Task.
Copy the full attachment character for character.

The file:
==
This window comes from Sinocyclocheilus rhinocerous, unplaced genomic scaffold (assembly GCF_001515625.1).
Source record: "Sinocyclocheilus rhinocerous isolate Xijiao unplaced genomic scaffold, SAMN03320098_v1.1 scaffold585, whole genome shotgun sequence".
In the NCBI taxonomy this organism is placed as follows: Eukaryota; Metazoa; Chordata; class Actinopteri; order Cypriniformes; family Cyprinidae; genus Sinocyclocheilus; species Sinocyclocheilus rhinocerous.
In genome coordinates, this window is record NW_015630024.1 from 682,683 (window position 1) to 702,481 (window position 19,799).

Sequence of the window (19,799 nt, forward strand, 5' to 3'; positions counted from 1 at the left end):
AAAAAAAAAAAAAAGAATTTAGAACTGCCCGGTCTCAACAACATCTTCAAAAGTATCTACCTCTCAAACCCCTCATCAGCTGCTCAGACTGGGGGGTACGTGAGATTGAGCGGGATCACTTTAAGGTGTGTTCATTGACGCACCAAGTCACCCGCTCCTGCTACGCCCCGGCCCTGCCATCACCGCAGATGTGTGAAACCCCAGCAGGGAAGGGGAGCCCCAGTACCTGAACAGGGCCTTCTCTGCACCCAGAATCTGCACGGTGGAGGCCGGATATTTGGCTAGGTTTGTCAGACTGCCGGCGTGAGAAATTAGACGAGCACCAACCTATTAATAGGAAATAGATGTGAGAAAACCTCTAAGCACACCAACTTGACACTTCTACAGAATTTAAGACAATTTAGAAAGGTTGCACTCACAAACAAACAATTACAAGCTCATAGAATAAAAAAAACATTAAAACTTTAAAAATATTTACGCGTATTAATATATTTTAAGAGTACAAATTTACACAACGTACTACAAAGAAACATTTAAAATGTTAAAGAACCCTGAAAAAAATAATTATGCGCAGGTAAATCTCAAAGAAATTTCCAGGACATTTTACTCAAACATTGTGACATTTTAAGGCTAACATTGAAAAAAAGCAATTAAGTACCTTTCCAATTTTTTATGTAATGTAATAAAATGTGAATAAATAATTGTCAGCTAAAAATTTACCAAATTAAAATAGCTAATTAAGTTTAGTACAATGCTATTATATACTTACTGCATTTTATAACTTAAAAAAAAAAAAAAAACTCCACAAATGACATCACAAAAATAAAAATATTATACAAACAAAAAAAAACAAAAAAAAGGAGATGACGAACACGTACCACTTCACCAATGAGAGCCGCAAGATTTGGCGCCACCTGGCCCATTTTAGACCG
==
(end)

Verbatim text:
This window comes from Sinocyclocheilus rhinocerous, unplaced genomic scaffold (assembly GCF_001515625.1).
Source record: "Sinocyclocheilus rhinocerous isolate Xijiao unplaced genomic scaffold, SAMN03320098_v1.1 scaffold585, whole genome shotgun sequence".
In the NCBI taxonomy this organism is placed as follows: Eukaryota; Metazoa; Chordata; class Actinopteri; order Cypriniformes; family Cyprinidae; genus Sinocyclocheilus; species Sinocyclocheilus rhinocerous.
In genome coordinates, this window is record NW_015630024.1 from 682,683 (window position 1) to 702,481 (window position 19,799).

Sequence of the window (19,799 nt, forward strand, 5' to 3'; positions counted from 1 at the left end):
AAAAAAAAAAAAAAGAATTTAGAACTGCCCGGTCTCAACAACATCTTCAAAAGTATCTACCTCTCAAACCCCTCATCAGCTGCTCAGACTGGGGGGTACGTGAGATTGAGCGGGATCACTTTAAGGTGTGTTCATTGACGCACCAAGTCACCCGCTCCTGCTACGCCCCGGCCCTGCCATCACCGCAGATGTGTGAAACCCCAGCAGGGAAGGGGAGCCCCAGTACCTGAACAGGGCCTTCTCTGCACCCAGAATCTGCACGGTGGAGGCCGGATATTTGGCTAGGTTTGTCAGACTGCCGGCGTGAGAAATTAGACGAGCACCAACCTATTAATAGGAAATAGATGTGAGAAAACCTCTAAGCACACCAACTTGACACTTCTACAGAATTTAAGACAATTTAGAAAGGTTGCACTCACAAACAAACAATTACAAGCTCATAGAATAAAAAAAACATTAAAACTTTAAAAATATTTACGCGTATTAATATATTTTAAGAGTACAAATTTACACAACGTACTACAAAGAAACATTTAAAATGTTAAAGAACCCTGAAAAAAATAATTATGCGCAGGTAAATCTCAAAGAAATTTCCAGGACATTTTACTCAAACATTGTGACATTTTAAGGCTAACATTGAAAAAAAGCAATTAAGTACCTTTCCAATTTTTTATGTAATGTAATAAAATGTGAATAAATAATTGTCAGCTAAAAATTTACCAAATTAAAATAGCTAATTAAGTTTAGTACAATGCTATTATATACTTACTGCATTTTATAACTTAAAAAAAAAAAAAAAACTCCACAAATGACATCACAAAAATAAAAATATTATACAAACAAAAAAAAACAAAAAAAAGGAGATGACGAACACGTACCACTTCACCAATGAGAGCCGCAAGATTTGGCGCCACCTGGCCCATTTTAGACCG